Another problem is how Gandolfini left assets to his two children- Michael, from his first marriage, and Liliana, who is less than a year old. Under the terms of their trusts, each child gets complete control over millions of dollars the day they turn 21.  It is not a good idea to have a trust end at a certain age because you don’t know what the child will be like. Is a 21 year old mature enough to make decisions on how to spend money? What if they have a drug or alcohol problem?  It would have been better to have a continuing “discretionary” trust with professional trustees to manage and distribute money to the children.

    Will You Need a Probate Attorney?

    Wednesday, March 21st, 2012

    The subject of probate is one that nobody wants to learn about too early; in fact, most people would probably avoid it altogether if they could. Unfortunately, the probate process can be very confusing and frightening when you are forced to become intimately acquainted with it—especially if you have no prior experience with or knowledge of it.

    For a beneficiary, probate can be lengthy, expensive and frustrating; but if you have been named as executor, probate can suddenly become an overwhelming maze of deadlines, notifications and potential liabilities. This is why many executors choose to hire a probate lawyer to help them through the process.

    If you are the executor of a small estate with a straightforward will and one or two beneficiaries who are not contentious then you can probably do without an attorney. But you will want to think about hiring an attorney if you are serving as an executor under any of the following circumstances:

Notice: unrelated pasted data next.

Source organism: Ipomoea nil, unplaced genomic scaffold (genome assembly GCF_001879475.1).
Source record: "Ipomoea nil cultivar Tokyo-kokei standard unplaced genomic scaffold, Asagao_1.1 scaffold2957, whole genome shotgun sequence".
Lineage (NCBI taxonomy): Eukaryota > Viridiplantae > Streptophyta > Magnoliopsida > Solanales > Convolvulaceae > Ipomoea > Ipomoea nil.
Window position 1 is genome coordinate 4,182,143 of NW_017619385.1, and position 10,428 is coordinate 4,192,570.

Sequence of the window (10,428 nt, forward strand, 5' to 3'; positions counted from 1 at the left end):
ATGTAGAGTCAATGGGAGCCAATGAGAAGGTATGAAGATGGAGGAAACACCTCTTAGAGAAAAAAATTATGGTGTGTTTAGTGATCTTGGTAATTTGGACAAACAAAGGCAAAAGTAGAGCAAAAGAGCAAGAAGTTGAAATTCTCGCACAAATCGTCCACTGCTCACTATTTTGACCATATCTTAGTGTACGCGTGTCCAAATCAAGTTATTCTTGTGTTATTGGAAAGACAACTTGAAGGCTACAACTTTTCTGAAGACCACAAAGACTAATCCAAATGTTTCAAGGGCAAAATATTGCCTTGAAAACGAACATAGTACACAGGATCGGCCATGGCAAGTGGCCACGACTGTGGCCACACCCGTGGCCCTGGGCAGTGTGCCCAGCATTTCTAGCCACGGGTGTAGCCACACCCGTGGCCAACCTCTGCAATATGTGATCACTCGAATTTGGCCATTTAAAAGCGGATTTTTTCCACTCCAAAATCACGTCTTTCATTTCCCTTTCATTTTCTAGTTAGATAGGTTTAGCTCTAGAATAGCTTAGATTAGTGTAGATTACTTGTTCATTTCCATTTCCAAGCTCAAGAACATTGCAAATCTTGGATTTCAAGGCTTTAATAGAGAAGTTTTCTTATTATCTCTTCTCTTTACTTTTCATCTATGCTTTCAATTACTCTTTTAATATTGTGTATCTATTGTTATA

* There are a number of beneficiaries who are not on friendly terms, or a number of beneficiaries receiving varying sizes of inheritance.

    * The decedent had large estate with many different assets, especially if the assets are not commonly held.

    * The decedent was a resident in a different state than your own home state.
    A large number of creditors are making claims on the estate.

    * There is a disagreement about the will, or if more than one will was found.

    * The will is challenged or contested.

    These are only a few of the reasons why you might want to consider hiring an attorney to help you through the probate process. If you aren’t sure whether you’ll need an attorney, don’t hesitate to call our office for a consultation. We can help walk you through the process and consider any obstacles that might arise. A little bit of foresight, and knowing you have an experienced professional on your side, can make all the difference in the probate process.

    Advice for Executors: How to Manage Final Medical Expenses

    Wednesday, March 14th, 2012

    Most people die in a hospital; sometimes after a long and slow decline, sometimes after a quick and unexpected tragedy. If you are an executor of the deceased’s estate this is significant because it means that there are usually final medical bills to be paid. What most executors do not know is that these final medical bills are not necessarily just like all the other final expenses, especially when it comes to filing a final tax return for the estate; this article from SmartMoney.com explains why.

    “…When a person incurs medical expenses and dies before they are paid, the executor of the decedent’s estate can elect to treat those medical expenses as if they were paid when incurred – as long as the estate pays the expenses within one year after the date of death. In other words, this election allows those expenses to be deducted on the decedent’s final Form 1040, even though they were not paid by the date of death.”

    Many executors may not think of this because medical expenses can only be deducted if they exceed a certain percentage of the deceased’s adjusted gross income (7.5% to be exact); but health care being what it is, final medical expenses can quite often reach this point.